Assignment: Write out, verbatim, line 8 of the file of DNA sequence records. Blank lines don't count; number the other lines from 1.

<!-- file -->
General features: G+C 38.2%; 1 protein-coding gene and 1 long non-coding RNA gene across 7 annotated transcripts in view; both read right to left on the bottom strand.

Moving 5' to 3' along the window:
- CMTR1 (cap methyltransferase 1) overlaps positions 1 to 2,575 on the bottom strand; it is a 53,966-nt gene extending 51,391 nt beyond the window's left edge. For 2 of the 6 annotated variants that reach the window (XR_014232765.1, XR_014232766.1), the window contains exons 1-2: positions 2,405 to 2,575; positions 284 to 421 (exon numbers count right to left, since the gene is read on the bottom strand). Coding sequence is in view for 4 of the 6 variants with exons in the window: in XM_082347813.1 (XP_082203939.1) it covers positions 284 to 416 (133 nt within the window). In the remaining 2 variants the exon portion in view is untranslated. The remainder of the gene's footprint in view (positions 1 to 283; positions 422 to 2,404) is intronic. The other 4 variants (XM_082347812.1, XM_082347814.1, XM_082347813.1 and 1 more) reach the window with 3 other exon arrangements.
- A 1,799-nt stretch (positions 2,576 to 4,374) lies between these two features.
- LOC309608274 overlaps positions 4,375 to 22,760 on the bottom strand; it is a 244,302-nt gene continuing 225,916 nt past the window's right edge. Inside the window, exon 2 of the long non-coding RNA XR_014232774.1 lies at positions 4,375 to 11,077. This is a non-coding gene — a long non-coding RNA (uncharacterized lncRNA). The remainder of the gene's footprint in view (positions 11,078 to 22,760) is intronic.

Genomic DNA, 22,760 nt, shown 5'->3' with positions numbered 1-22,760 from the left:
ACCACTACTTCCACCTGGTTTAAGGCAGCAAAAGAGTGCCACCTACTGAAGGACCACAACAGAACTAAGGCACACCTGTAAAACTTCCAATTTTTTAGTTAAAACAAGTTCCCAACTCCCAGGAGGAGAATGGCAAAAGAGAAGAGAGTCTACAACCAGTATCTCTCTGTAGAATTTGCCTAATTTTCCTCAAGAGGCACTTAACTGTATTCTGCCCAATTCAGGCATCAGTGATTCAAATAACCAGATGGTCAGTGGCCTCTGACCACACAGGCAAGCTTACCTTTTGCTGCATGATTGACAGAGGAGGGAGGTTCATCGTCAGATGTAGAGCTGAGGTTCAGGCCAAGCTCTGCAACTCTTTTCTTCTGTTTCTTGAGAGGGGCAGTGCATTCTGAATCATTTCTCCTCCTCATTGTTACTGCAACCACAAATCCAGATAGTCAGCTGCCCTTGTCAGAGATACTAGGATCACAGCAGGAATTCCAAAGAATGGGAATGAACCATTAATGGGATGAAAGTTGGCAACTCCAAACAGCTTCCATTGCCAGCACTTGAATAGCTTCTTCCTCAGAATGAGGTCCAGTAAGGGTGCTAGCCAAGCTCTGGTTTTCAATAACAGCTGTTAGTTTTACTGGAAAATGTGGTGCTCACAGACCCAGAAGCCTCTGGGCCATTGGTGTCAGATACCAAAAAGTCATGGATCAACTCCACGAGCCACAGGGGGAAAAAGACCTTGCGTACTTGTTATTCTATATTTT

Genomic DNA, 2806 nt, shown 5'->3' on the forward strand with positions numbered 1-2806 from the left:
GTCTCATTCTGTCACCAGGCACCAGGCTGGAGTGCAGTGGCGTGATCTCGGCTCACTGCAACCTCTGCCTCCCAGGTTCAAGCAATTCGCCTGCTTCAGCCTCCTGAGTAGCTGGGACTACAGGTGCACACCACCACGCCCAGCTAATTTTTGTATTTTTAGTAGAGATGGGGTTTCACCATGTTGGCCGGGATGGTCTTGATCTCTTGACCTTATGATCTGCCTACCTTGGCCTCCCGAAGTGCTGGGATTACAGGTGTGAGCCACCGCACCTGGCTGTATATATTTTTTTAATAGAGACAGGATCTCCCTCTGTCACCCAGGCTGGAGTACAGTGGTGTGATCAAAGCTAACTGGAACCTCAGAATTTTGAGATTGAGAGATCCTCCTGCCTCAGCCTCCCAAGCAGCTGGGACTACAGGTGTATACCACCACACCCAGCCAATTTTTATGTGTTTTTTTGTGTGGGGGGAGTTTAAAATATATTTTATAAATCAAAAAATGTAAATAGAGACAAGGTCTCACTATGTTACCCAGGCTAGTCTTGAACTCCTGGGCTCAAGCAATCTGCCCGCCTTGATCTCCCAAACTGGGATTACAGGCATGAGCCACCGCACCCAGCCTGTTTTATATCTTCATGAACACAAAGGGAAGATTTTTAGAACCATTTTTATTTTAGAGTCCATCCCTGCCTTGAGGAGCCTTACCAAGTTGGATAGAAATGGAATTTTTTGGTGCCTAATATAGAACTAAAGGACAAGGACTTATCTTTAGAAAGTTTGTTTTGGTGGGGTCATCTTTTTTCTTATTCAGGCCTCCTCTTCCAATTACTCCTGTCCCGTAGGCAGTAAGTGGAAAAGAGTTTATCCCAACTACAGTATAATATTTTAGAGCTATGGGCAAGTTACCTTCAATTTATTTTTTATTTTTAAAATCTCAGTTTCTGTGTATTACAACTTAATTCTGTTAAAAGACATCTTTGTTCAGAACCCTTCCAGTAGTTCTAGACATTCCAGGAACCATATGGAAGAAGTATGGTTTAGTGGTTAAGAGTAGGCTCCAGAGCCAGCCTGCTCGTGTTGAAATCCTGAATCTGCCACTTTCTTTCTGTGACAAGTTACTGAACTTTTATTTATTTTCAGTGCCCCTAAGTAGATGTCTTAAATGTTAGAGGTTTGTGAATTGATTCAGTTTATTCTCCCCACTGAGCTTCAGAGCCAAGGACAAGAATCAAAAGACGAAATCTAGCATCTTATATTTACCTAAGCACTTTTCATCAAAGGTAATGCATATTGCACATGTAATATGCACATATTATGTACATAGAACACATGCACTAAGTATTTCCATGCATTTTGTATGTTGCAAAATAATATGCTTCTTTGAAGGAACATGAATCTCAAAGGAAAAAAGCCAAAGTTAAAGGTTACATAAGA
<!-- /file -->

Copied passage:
Genomic DNA, 2806 nt, shown 5'->3' on the forward strand with positions numbered 1-2806 from the left: